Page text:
Ginger using is a time-honored approach to strengthening the body and treating disease, however, it contains components that can trigger side effects and interact with other herbs, supplements, or medications. Thus, the herb should be taken with care and under the supervision of a health care provider qualified in the field of botanical medicine. Ginger can cause heartburn, bloating, gas, belching and nausea, especially if taken in powdered form. Unchewed fresh ginger may result in intestinal blockage, and individuals who have had ulcers, inflammatory bowel disease or blocked intestines may react badly to large quantities of fresh ginger . There are also suggestions that ginger may affect blood pressure, clotting, and heart rhythms. It is contraindicated in people suffering from gallstones as it promotes the production of bile. Although ginger oil is non-toxic and nonirritant (except when used in high concentration), but it is very strong and therefore it should be used carefully. In addition it is slightly phototoxic and the applied area should not be exposed to sunlight (cause photosensitivity and skin rash).
It include analgesic, anti-emetic, antiseptic, antispasmodic, bactericidal, carminative, cephalic, expectorant, febrifuge, laxative, rubifacient, stimulant, stomachic and tonic.
- Adjuvant (added to a mixture to aid the effect of the principal ingredient).
- Appetizer (exciting the appetite).
- Aromatic (having an agreeable odor).
- Carminative (expelling gas from the intestine).
- Diaphoretic (promoting perspiration).
- Expectorant (promoting the discharge of mucus and secretions from the respiratory passages).
- Rubifacient (local irritant that producing blisters, inflammation and reddening of the skin).
- Sialagogue (stimulating the secretion of saliva).
- Stimulant (exciting the physiological processes).
- Warming, anti-chilling effect on the whole circulation.
- Preservative (killing the harmful bacteria).
Generally, ginger appears to be safe and side effects associated with ginger are rare, but if taken in excessive doses, may cause mild heartburn, diarrhea and irritation of the mouth. Although side effects were not reported in most studies , but studies of treating of cancer patients reported ginger side effects and are gastrointestinal disturbance, sleepiness, restless, sedation and heartburn.
Finally, ginger may interact with surgical medications including anesthesia, arrhythmias, poor wound healing, bleeding, photosensitivity reaction, and prolonged sedation .
The essential oil has various chemical constituents including the following:
The extracted oil from ginger is very precious for the wellbeing of mankind. In fact, due to the manifold advantages that ginger essential oil offers, it has become a popular choice of oils in Aromatherapy and the main benefits include the following .
- Stomach: Ginger is often used for stomach upsets like indigestion, stomach ache, dyspepsia, colic, spasms, diarrhea, heat cramps, and flatulence.
- Food poisoning: Antiseptic and carminative properties of ginger make it to be used for the treatment of food poisoning, as well as intestinal infections and bacterial dysentery.
- Nausea and vomiting: It is effective against motion sickness, morning sickness, nausea, and vomiting especially in pregnant women.
- Heart: It boosts and strengthens the heart. Some research has indicated that it reduces cholesterol level and incidences of heart strokes and prevents blood clotting with reducing blood sugar level.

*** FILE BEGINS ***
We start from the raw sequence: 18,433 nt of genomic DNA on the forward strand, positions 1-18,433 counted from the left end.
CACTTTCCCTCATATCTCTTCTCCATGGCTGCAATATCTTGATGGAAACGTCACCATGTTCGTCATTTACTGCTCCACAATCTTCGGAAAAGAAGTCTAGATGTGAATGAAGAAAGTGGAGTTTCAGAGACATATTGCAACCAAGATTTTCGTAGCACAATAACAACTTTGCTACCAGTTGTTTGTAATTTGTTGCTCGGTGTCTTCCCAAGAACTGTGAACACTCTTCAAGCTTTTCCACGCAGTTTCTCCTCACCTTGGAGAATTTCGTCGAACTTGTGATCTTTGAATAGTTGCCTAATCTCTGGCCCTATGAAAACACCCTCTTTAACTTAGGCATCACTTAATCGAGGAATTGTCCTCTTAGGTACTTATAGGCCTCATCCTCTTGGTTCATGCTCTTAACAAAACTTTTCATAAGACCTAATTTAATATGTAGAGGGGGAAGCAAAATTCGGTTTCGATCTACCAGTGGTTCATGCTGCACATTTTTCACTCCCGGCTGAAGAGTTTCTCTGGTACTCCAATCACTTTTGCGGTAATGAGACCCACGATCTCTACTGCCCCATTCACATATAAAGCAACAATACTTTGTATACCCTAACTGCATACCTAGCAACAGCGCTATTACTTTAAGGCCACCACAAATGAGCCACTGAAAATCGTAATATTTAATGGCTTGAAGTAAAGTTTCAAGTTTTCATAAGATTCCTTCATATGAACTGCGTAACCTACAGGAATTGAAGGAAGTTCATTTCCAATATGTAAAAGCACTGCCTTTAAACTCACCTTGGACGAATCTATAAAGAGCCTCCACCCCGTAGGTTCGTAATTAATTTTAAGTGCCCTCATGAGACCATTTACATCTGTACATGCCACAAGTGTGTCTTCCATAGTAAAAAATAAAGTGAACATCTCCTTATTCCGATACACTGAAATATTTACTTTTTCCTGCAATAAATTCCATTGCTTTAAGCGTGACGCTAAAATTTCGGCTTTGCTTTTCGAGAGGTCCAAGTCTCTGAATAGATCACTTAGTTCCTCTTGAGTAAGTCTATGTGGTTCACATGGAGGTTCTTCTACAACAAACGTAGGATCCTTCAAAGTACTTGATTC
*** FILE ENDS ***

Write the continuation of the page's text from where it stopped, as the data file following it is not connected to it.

- Respiratory: Although it soothes sore throat and is a good expectorant, but it is also effective in various respiratory problems such as cold, cough, flu, asthma, bronchitis, sinusitis, and breathlessness.
- Inflammation and pain: It is analgesic and reduces pain caused by muscle aches, arthritis, osteoarthritis, rheumatisms, headache, and migraine. In the other hand, regular uses of ginger leads to reduction of prostaglandins which are the compounds associated with pain.
- Menstrual problems: It is used for the treating of irregular and painful menstrual discharges.
- Malaria: It is effective against yellow fever and malaria.
- Stress: It relives depression, mental stress, exhaustion, dizziness, restlessness and anxiety.
- Impotency: It removes impotency and treats premature ejaculation.
- Kidney: It is believed that ginger root juice is able to dissolve kidney stones.
- Hair: Its juice is used for controlling dandruff.
- Cancer: It is effective against most types of cancers through a self-destruction process (apoptosis), which including breast cancer, cervical cancer, ovarian cancer, liver cancer, and colon cancer.
- Ginger as antioxidant: Ginger root extract was shown to have more than 50 antioxidants. It is significantly lower lipid peroxidation by maintaining the activities of the antioxidant enzymes (superoxide dismutase, catalase, and glutathione peroxidase) .
- Jamaica (White African): The root is a light-brown colour with short rhizome and is very pungent.
- Cochin: It has a very short rhizome, coated red-grey colour.
- Sunti (from Java): It has a small rhizome with good medical qualities.
- Coated or uncoated is the trade term for peel on or skinned root.
- Green ginger is the immature undried rhizome.
- Ratoon is uncultivated ginger.
- Black or White ginger is a commercial ginger which is peeled or unpeeled according to whether, for both types the ripened roots are used, after the plant has died down .
Ginger products are made from fresh or dried ginger root, or from steam distillation of the oil in the root. The herb is available in extracts, tinctures, capsules, and oils. Fresh ginger root can also be purchased and prepared as a tea (ginger tea).
Generally, ginger intake should not exceed 4grams daily and usually food sources (ginger ale, ginger snaps, and ginger bread) not containing more than 0.5% ginger. Standardized dose is taking 75- 2000 mg in divided doses with food that containing 4% volatile oils or 5% total pungent compounds). Thus, ginger preparation forms are as following:
- Infusion: pour a cup of boiling water onto 1 teaspoonful of the fresh root and let it infuse for 5minutes.
- Decoction: put 1.5 teaspoonfuls of the fresh root onto a cup of water, bring to boil and simmer for 5-10 minutes.
- Tincture: weak tincture should be taken in a dose of 1.5-3 ml three times a day, while the strong one should be taken in a dose of 0.25-0.5 ml three times a day.
Thus, according to studies conducted by the World Health Organization (WHO), about 80% of the world’s population in developing countries relies on traditional, complementary and alternative medicine, and today about 121 drugs prescribed in US come from natural sources in which 90 are derived either directly or indirectly from natural sources especially plants and about 47% of currently available anti-cancer drugs in the market come from natural products or natural product mimics .
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Citation: Sulaiman Rahman H. The Use of Natural Compounds as Potential and Alternative Treatment for Cancers. J Drug Discov Develop and Deliv. 2016; 3(2): 1025. ISSN : 2471-0288